SAN DIEGO — On one end of the Chargers locker room, above the doorway is stenciled the Latin phrase, “Nunc Coepi.”Its English translation, “Now We Begin,” is stenciled above the doorway on the opposite end.
When head coach Norv Turner selected the phrase at the beginning of the season, there was optimism, excitement — even the expectations of going back to the postseason after missing out the previous two years.
Before the season’s official end on Sunday with a 24-21 win over the Raiders, the season had already been over for several weeks. Any optimism of a postseason appearance had turned to pessimism. Apathy had set in with the fan base when it became apparent the team would finish with a losing record; and the expectations of going to the playoffs shifted to the expectations of the firings of Turner and general manager A.J. Smith.
After the game there was no official notice either way about Turner or Smith.
Responding to whether he thought this was his last game as the head coach, Turner said he didn’t think his opinion mattered. He added: “We are going to meet tomorrow with the team, and I’m sure they’ll start looking for a new coach.”
Because of the emotions, Turner kept his post game locker room speech short, opting instead to talk with his players in-depth Monday, but said that he told his team how much he appreciated them responding in the face of their situation — a situation that could have seen players quitting or pointing fingers.
“On Mondays, it would have been easy for them to go along with the crowd and say, ‘I confess, he did it.’ They didn’t,” Turner said. “They always stood up and took coaching and acknowledged where they needed to get better.”
Whatever happens with Turner or Smith, the team will be different next year.
The roster is different every year, said quarterback Philip Rivers. “How different? I guess we’ll see,” he said.
After 11 seasons, veteran cornerback Quentin Jammer believes this was his last game as a Charger. “It’s been a blessing,” he said. “I’ve been here long enough to see some great guys go. When you look at all the young guys that can flat out play, we have a good group of guys at safety. We’ll see what happens.”
Regarding Turner, Jammer said: “I’ve been through a lot of great coaches. I will go on record and say that I really love and respect Norv Turner. He’s my favorite, and it was an honor to play for him if this is my last game here. We’ll see what the future holds.”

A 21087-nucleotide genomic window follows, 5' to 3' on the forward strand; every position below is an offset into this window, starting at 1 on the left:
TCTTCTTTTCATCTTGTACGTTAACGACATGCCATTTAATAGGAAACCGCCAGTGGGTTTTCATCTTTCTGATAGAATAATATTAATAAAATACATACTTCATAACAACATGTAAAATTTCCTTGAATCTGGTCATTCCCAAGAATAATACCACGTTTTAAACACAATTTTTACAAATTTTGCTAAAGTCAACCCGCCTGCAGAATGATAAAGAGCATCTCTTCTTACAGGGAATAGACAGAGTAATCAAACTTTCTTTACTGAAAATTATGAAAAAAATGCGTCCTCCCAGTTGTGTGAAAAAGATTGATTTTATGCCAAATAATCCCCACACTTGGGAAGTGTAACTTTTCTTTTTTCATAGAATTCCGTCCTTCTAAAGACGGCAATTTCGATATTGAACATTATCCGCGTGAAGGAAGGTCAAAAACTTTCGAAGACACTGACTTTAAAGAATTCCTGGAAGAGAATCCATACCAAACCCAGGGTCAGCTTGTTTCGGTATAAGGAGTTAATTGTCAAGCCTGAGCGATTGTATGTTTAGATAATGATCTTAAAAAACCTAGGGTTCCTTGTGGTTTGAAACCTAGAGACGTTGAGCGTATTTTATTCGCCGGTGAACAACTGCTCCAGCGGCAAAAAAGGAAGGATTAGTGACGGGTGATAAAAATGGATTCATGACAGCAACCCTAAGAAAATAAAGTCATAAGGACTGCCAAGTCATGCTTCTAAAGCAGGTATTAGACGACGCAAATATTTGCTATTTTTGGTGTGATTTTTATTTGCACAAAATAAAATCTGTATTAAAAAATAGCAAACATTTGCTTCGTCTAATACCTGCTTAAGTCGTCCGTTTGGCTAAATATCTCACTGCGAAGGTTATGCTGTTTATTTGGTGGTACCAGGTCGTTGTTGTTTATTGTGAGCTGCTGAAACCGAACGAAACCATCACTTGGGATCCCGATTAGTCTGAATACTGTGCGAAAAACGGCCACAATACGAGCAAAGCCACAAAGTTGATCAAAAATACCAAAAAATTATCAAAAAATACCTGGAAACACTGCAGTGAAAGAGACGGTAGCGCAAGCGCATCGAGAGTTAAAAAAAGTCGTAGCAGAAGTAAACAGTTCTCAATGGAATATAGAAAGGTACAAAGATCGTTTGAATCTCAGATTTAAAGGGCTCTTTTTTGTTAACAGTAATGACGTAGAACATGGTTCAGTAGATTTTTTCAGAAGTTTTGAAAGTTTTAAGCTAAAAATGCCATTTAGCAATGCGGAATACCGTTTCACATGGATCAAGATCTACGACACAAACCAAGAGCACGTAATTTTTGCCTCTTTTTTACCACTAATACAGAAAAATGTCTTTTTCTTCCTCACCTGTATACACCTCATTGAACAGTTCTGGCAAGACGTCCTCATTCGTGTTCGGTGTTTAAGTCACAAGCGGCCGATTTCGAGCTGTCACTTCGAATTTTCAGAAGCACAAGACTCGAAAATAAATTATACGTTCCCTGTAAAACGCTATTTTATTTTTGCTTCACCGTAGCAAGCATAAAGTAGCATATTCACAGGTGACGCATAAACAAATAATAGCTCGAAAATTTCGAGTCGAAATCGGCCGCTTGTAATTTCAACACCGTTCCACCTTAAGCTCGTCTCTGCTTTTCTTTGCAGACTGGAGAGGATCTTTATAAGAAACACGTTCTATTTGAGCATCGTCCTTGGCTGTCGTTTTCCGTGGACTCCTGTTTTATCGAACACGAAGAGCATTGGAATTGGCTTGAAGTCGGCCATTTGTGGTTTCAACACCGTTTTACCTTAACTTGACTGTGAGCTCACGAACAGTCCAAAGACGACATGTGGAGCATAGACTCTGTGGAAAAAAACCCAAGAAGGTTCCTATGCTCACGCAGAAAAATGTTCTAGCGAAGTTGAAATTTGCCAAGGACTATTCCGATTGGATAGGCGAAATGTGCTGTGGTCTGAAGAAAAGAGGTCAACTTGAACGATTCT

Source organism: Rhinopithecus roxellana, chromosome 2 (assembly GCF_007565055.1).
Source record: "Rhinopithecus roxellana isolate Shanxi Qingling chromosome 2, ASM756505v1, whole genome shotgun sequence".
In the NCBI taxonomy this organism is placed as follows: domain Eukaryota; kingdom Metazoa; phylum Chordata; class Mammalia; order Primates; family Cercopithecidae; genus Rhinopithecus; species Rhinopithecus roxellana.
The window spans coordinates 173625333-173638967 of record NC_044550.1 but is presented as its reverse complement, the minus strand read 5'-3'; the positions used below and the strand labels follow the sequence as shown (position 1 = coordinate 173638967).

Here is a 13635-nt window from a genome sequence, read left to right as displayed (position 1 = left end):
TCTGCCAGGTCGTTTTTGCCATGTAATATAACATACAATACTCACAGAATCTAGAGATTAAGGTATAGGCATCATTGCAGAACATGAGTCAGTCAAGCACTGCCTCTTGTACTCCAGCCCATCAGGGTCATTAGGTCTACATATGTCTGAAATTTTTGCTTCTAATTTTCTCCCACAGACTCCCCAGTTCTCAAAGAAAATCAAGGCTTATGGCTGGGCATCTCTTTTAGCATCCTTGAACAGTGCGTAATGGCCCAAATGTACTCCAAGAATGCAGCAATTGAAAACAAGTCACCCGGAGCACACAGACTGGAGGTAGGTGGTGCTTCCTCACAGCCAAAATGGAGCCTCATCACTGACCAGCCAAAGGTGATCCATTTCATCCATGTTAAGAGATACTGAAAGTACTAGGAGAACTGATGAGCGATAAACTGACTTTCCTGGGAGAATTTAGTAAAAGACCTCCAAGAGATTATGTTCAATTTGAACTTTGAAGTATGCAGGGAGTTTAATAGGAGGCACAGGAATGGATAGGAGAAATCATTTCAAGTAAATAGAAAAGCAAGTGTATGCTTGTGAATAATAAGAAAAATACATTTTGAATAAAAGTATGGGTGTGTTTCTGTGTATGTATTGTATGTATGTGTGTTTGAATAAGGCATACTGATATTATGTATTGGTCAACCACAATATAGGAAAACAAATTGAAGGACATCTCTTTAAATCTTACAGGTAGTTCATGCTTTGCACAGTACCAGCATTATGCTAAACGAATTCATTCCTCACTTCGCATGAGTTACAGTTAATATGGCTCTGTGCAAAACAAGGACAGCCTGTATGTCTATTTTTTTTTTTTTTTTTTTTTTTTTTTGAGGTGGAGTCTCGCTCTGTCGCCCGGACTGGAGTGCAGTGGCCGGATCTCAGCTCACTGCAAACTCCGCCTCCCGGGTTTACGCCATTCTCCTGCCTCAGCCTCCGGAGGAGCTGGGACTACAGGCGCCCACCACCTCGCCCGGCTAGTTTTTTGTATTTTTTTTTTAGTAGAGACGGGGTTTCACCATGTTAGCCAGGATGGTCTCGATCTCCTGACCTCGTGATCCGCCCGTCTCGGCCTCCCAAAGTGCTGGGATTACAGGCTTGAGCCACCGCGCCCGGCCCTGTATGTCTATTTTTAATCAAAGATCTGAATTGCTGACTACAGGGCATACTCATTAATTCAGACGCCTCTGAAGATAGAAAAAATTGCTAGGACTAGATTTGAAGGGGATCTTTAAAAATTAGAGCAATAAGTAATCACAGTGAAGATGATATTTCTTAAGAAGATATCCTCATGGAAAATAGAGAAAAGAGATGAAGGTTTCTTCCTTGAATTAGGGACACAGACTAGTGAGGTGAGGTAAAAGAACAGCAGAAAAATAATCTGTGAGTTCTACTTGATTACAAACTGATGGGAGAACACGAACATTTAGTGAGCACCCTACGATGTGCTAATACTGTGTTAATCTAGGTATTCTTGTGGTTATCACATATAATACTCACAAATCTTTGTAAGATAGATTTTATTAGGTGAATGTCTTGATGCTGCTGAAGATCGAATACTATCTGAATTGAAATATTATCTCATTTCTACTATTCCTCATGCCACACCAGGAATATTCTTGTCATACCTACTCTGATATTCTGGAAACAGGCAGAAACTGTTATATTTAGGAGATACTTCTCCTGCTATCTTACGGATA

Rivers seconded the sentiment, saying that it’s hard to understand how it all goes without being on the inside day in and day out. “There’s just a lot to be said about the way he’s (Turner) said and done everything.
“Other than my dad, I don’t know that there’s ever been a coach that you’ve ever had so much respect and trust for,” Rivers said. “I think I can say that for a lot of the players, and I think eventually people on the outside will appreciate him and what he’s done here for six years.”
While the win may help players feel good about how the season ended, veteran linebacker Takeo Spikes was left with an all together different feeling.
In the second quarter, Spikes and Raiders running back Mike Goodson became locked up in a shoving match and grabbing each others’ facemasks. The tussle would extend far beyond the play and both players were ejected by referee John Parry. Parry explained that they were disqualified based on how long it took to break the two apart.
“With the continuation of it and the amount of time that took place, that is why we disqualified them,” Parry said. Neither side was warned before the game, and, according to Parry, he wasn’t working under any directive from the leagues as to how long a lock up should or could be before players would be ejected. The decision was based on Parry’s judgment.
Spikes, in his 15-year career, had never been ejected from a game.